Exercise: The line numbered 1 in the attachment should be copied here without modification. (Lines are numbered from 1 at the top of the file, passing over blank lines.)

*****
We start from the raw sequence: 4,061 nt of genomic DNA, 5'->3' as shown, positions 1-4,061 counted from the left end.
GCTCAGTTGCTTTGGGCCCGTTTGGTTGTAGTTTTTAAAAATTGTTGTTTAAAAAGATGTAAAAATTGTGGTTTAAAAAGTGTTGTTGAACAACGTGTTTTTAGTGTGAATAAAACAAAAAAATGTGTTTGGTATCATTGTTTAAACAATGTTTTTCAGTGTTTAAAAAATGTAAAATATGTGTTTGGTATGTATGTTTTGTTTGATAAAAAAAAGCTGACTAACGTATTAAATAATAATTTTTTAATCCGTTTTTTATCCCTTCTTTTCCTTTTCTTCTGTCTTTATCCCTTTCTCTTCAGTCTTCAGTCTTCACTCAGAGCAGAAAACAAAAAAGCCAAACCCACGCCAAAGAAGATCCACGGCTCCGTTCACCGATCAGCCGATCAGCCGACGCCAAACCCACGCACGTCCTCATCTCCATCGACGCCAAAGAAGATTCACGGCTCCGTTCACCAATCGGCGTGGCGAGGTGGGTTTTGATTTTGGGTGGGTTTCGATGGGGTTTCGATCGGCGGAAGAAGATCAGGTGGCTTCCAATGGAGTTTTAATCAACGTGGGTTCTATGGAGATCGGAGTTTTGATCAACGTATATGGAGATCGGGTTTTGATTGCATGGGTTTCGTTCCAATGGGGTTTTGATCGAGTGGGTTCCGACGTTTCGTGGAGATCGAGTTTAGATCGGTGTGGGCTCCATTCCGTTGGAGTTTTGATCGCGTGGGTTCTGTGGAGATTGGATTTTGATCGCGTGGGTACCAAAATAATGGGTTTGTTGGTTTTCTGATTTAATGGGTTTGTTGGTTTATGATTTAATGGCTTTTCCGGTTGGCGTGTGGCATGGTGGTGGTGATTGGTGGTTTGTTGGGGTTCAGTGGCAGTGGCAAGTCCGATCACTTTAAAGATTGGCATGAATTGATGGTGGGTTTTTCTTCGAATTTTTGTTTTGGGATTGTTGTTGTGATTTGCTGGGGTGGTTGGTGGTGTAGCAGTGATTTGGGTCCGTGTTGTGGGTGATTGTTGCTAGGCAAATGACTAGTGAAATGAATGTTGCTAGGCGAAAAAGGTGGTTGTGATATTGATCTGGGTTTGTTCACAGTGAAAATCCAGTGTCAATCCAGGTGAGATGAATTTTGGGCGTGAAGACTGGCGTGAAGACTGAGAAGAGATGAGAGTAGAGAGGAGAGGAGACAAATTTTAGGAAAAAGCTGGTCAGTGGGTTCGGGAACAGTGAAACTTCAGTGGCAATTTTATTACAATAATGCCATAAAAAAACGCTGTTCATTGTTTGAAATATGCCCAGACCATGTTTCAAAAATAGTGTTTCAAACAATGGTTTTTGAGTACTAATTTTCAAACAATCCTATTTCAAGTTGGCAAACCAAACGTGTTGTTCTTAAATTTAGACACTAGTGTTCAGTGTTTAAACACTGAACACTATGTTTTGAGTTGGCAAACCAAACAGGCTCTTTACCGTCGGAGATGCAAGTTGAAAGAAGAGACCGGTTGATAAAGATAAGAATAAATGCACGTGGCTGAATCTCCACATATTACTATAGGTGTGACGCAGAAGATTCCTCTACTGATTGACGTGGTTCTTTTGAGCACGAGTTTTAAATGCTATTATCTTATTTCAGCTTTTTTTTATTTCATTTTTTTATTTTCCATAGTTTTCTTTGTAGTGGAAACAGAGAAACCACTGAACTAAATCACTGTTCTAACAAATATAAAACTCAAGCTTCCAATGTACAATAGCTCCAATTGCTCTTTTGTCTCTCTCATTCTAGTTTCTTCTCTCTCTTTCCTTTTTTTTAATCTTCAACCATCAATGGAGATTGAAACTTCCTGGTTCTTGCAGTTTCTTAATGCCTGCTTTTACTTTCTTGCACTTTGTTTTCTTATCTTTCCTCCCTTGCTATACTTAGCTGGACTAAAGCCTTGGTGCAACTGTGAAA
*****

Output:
We start from the raw sequence: 4,061 nt of genomic DNA, 5'->3' as shown, positions 1-4,061 counted from the left end.